Boondocking & CPAP/Bipap Machines

Truck and camper at sunset on BLM land

I’m a 10+ year user of my CPAP machine (well, now a BiPAP machine). I can honestly say that without it I’d likely be dead from a car accident from falling asleep at the wheel. When I finally got tested, I couldn’t drive more than 10 minutes without nodding off.

So, not using my CPAP machine while boondocking isn’t an option. It’s a must for me.

Child wearing father's CPAP mask
My son trying out my mask

Powering the CPAP/BiPAP Machine

You can either power the machine natively using battery power or providing it with 120v power. Let’s look at those options…

Battery Power

Most CPAP/Bi-Pap machines run off of 12-24 volts. If that’s the case, the “brick” on the power cord will tell you what it’s outputting.

Using the RV Battery

My panda mask is awesome

CPAP makers offer cord sets for you; typically it seems they have a 12v cigarette style plug on them. Some of them are pretty expensive.

If you’re not afraid of DIY and understand electricity a bit, you can make one yourself.

Natively using 12v is the most efficient solution. But, the solution is machine specific and I can’t really give you a whole lot of details for what you need.

CPAP Battery Pack

The other option is buying a battery dedicated to the CPAP/BiPAP machine. There are few products; here’s one like I’m talking about (but I’ve never used it). Think of it much like the portable battery chargers for phones but with the appropriate voltage and ends for plugging directly into your CPAP.

From the specs, it looks like you might get 1-3 nights of sleep out of it at 12-15 hours of runtime. Recharging takes 3-4 hours and can either be done via car charger or AC adapter (depending on the one you buy).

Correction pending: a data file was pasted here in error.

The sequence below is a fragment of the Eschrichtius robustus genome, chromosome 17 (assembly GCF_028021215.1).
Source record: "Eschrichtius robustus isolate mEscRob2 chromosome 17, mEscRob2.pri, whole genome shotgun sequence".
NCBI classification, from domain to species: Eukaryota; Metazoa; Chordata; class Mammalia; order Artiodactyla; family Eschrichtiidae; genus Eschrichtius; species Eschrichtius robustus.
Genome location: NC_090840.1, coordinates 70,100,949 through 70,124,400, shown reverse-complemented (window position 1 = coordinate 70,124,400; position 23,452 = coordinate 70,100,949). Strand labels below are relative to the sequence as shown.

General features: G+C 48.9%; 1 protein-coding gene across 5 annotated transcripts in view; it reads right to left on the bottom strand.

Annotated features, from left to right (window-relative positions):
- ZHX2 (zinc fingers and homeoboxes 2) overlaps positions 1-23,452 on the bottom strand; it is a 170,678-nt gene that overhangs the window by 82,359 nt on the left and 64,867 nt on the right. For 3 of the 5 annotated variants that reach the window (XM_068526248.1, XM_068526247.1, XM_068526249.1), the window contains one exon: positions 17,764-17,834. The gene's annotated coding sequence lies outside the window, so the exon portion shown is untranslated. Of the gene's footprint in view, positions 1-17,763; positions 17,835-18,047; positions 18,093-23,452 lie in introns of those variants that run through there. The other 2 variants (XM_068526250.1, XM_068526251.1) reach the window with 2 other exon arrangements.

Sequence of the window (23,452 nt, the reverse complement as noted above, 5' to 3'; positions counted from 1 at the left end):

They’re an interesting option. Small and lightweight, but seem expensive when you already will have a battery and 12v system in your camper.

120v Power

The less efficient (but simpler?) option is to provide the CPAP with 120v power. This is either done by using an inverter or by running your generator.


Built-in Onan generator

First and foremost, if there are quiet hours in-place, running your generator all night is not an option. Especially since it’s so easy to run a CPAP/BiPAP machine off of an inverter.

From the generator perspective, I cover them pretty extensively. By running the generator, most (if not all) outlets in your camper will have power. Just keep your machine plugged in like normal and you’re set.

But, even if there aren’t quiet hours, do you really want to spend the money on generator gas and hear it all night long if your CPAP/BiPAP machine is the only thing you’re running? Of course, if you run an oxygen concentrator then you don’t have a whole lot of options. But for those who just use a regular CPAP/BiPAP machine, an inverter is the better solution.


The inverter isn’t the perfect solution as it is a bit inefficient to create 120v power from your 12v battery power. And since it is using battery power, your battery will only go so far. Back in my tent camping days, I found that I could only really get 1 night off of a car battery before we had to go for a drive the next day to recharge it. RV batteries can last longer. But, you might need to consider an upgrade (for the ultimate battery option, see my lithium upgrade – but that’s overkill for most people).

Truck and camper in a parking lot with extension cord running to the camper
Extension cord running from truck to a window

You can lessen the impact on your batteries by turning off the humidifier. The CPAP machine, at it’s simplest is a fan and it blows air into you. This isn’t hugely power consuming. The heater takes a good bit more – something on the order of 4 – 6 times the power!

I got away with 300W and smaller inverters. A pure sign wave is the best for the machine but I used modified sign waves inverters for a long time with my last machine lasting 5 years or more (it died when I spilled a large cup of water on it!). Something like this 300W pure sign wave inverter should work.

Installation options for inverters range from a cigarette lighter plug like the one linked to above to whole house inverters. It can be as simple or as complex as you want. Install it to best fit your needs. Be creative: for a long time, I dealt with a wiring issue that meant I had to put the inverter in the truck and run an extension cord into the camper window!

But depending on how long you are boondocking, you may still need to recharge your batteries. Solar is a great option, but another investment. Or, running the generator.


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